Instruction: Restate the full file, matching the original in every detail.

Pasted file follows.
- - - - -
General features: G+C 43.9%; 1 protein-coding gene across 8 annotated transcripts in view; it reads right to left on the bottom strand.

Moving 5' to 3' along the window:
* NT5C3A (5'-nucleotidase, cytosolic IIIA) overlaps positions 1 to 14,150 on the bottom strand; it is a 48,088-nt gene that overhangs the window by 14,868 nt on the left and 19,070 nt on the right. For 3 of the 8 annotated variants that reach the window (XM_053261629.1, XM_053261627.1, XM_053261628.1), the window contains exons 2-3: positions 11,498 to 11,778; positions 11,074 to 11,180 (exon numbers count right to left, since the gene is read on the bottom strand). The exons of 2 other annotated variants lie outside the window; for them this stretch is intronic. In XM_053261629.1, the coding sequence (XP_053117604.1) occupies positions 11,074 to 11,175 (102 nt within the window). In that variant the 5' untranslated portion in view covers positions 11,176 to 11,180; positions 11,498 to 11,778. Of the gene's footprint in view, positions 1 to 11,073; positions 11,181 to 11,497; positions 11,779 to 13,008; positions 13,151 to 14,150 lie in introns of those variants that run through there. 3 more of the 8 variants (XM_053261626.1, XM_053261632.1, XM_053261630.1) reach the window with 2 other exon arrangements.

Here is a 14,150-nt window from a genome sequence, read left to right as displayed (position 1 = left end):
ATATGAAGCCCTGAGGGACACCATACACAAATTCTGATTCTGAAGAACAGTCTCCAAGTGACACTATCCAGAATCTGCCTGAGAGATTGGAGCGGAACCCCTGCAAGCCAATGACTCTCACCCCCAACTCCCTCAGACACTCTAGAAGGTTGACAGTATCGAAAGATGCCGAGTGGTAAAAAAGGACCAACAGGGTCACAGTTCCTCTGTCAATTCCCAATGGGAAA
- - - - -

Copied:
General features: G+C 43.9%; 1 protein-coding gene across 8 annotated transcripts in view; it reads right to left on the bottom strand.

Moving 5' to 3' along the window:
* NT5C3A (5'-nucleotidase, cytosolic IIIA) overlaps positions 1 to 14,150 on the bottom strand; it is a 48,088-nt gene that overhangs the window by 14,868 nt on the left and 19,070 nt on the right. For 3 of the 8 annotated variants that reach the window (XM_053261629.1, XM_053261627.1, XM_053261628.1), the window contains exons 2-3: positions 11,498 to 11,778; positions 11,074 to 11,180 (exon numbers count right to left, since the gene is read on the bottom strand). The exons of 2 other annotated variants lie outside the window; for them this stretch is intronic. In XM_053261629.1, the coding sequence (XP_053117604.1) occupies positions 11,074 to 11,175 (102 nt within the window). In that variant the 5' untranslated portion in view covers positions 11,176 to 11,180; positions 11,498 to 11,778. Of the gene's footprint in view, positions 1 to 11,073; positions 11,181 to 11,497; positions 11,779 to 13,008; positions 13,151 to 14,150 lie in introns of those variants that run through there. 3 more of the 8 variants (XM_053261626.1, XM_053261632.1, XM_053261630.1) reach the window with 2 other exon arrangements.

Here is a 14,150-nt window from a genome sequence, read left to right as displayed (position 1 = left end):
ATATGAAGCCCTGAGGGACACCATACACAAATTCTGATTCTGAAGAACAGTCTCCAAGTGACACTATCCAGAATCTGCCTGAGAGATTGGAGCGGAACCCCTGCAAGCCAATGACTCTCACCCCCAACTCCCTCAGACACTCTAGAAGGTTGACAGTATCGAAAGATGCCGAGTGGTAAAAAAGGACCAACAGGGTCACAGTTCCTCTGTCAATTCCCAATGGGAAA